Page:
We have implemented our proposed method by considering only one covariate with limit of detection. We expect that this method can be extended with some computational burden for more than one covariate with the limit of detection. A limitation of this study is that we assumed a normal distribution for the censored covariate and derive the likelihood function accordingly, and we did not investigate the robustness to the misspecification of the normality assumption in the simulation. We also did not examine the impact of changing the shape parameter value for the Weibull distribution in our simulation. We are working on another manuscript where we are intending to relax the assumption of normality, and perform sensitivity analysis. In summary, in the presence of limit of detection in a covariate of a parametric survival model, the estimates are biased and inefficient. Our proposed likelihood-based method using a numerical integration provides unbiased and efficient parameter estimates. Therefore, the proposed method is an encouraging one to use when a covariate is subject to a limit of detection. The statistical analysis was performed using R software version 2.15.0. The R script can be obtained upon request to the corresponding author.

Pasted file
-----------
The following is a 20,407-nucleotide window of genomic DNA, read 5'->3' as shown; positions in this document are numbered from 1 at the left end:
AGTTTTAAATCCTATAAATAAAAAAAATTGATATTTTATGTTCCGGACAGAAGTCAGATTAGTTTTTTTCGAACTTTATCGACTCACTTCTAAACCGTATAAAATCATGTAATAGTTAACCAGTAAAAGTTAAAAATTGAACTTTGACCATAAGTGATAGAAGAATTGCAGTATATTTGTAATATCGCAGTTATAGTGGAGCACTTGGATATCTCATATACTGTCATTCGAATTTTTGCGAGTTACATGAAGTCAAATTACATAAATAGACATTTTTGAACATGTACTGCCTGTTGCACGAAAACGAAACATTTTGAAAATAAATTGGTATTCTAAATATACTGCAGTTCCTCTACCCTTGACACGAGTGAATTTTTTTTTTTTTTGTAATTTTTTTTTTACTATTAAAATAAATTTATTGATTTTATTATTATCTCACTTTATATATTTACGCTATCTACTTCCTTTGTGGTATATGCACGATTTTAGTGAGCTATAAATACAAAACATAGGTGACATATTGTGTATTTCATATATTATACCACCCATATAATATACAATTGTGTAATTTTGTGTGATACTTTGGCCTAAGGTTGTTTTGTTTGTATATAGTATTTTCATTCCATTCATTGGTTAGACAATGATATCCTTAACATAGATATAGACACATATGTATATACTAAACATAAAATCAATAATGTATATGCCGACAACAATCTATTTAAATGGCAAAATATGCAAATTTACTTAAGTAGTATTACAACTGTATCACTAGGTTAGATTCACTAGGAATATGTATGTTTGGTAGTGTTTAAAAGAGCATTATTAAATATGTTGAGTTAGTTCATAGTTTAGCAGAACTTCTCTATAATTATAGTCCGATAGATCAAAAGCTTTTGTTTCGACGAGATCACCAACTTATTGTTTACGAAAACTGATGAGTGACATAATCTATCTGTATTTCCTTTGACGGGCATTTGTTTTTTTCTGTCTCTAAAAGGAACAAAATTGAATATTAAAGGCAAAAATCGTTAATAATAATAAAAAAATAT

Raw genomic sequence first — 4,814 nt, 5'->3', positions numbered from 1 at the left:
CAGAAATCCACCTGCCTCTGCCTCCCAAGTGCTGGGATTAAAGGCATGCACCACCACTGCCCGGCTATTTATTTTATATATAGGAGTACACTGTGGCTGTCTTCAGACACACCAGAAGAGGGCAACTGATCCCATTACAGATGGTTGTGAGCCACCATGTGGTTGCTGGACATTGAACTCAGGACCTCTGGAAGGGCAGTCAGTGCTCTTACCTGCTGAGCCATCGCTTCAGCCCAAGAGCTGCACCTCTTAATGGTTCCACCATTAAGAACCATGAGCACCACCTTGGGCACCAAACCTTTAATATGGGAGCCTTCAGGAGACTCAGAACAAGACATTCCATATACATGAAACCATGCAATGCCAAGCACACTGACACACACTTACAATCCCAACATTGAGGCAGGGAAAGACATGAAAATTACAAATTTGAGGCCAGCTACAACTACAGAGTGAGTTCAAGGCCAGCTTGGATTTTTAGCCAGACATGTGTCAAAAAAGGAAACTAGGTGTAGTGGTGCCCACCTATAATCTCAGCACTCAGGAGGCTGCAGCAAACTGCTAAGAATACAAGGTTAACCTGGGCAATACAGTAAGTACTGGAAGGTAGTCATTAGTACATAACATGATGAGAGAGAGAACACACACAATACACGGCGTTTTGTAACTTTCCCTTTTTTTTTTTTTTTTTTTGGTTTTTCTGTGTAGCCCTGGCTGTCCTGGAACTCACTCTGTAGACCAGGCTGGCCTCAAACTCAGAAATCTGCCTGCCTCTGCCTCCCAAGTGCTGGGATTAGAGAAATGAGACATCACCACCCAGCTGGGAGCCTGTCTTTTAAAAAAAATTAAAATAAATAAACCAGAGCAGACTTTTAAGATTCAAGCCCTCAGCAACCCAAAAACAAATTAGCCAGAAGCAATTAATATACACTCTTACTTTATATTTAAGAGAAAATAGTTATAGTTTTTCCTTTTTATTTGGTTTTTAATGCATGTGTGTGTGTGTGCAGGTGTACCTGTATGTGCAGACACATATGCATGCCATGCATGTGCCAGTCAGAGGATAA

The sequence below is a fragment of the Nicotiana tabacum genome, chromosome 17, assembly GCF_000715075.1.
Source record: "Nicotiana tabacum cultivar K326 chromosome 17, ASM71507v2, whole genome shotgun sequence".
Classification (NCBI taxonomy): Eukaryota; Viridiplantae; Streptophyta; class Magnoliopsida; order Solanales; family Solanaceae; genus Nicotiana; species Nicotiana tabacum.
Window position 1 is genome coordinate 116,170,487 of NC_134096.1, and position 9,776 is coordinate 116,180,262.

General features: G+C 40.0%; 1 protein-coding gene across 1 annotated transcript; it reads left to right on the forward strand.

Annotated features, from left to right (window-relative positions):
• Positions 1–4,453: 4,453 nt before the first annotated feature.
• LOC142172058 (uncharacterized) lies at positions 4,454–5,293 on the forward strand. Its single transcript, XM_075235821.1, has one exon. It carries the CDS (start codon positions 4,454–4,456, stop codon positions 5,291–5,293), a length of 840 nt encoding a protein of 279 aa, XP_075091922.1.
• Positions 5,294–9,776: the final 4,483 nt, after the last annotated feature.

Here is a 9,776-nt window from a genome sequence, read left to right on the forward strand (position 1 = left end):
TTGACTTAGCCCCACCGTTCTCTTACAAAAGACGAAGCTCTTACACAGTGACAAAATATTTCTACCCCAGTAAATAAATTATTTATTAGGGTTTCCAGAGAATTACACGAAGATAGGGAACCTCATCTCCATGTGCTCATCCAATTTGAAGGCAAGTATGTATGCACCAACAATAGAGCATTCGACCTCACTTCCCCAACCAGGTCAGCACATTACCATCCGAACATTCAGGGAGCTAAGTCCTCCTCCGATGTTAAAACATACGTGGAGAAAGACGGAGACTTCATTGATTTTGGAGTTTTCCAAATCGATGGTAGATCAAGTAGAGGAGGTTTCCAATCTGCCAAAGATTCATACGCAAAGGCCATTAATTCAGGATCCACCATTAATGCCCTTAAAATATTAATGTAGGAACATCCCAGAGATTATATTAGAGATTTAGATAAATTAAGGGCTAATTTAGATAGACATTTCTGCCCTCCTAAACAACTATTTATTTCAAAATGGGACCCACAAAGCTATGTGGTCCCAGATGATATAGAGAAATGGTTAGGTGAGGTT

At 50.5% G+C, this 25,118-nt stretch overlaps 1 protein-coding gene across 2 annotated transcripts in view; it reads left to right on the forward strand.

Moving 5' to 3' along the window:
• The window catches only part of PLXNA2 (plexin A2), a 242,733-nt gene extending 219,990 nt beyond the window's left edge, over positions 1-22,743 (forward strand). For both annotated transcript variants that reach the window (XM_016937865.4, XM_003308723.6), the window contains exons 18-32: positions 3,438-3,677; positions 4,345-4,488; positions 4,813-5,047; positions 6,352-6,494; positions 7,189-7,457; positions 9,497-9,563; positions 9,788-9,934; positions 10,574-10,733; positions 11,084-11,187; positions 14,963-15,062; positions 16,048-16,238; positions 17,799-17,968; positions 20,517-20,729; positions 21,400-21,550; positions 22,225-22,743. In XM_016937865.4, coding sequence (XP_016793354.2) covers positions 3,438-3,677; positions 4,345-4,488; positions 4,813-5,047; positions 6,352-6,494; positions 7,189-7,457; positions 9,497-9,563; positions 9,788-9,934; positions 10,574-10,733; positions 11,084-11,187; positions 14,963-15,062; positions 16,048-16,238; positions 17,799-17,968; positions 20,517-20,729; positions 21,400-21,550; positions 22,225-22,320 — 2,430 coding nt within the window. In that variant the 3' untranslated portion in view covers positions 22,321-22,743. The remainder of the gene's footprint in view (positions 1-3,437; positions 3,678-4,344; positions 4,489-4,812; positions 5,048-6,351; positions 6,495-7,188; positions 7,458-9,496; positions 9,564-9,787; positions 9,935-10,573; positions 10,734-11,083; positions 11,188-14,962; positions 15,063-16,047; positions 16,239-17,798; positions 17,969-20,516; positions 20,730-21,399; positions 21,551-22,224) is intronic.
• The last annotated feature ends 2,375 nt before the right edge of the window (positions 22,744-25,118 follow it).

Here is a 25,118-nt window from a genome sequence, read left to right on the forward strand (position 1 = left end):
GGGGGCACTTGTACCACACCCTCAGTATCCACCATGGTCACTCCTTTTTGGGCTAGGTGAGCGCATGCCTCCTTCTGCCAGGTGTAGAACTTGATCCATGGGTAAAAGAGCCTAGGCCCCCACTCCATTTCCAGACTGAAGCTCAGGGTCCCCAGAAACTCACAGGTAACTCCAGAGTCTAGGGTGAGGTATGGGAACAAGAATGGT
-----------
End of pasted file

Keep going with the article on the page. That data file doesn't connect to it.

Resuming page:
Acknowledgements
We thank Dr. Derek Angus and the CRISMA laboratory for access to the GenIMS data. We are indebted to the nurses, respiratory therapists, phlebotomists, physicians, and other health-care professionals, as well as the patients and their families who supported this trial. A complete list of GenIMS investigators is available at www.ccm.upmc.edu/genims investigators. The GenIMS study was funded via grant R01 GM61992 by the National Institute of General Medical Sciences. Sanjoy Sinha is grateful for the support provided by a grant from the Natural Sciences and Engineering Research Council of Canada.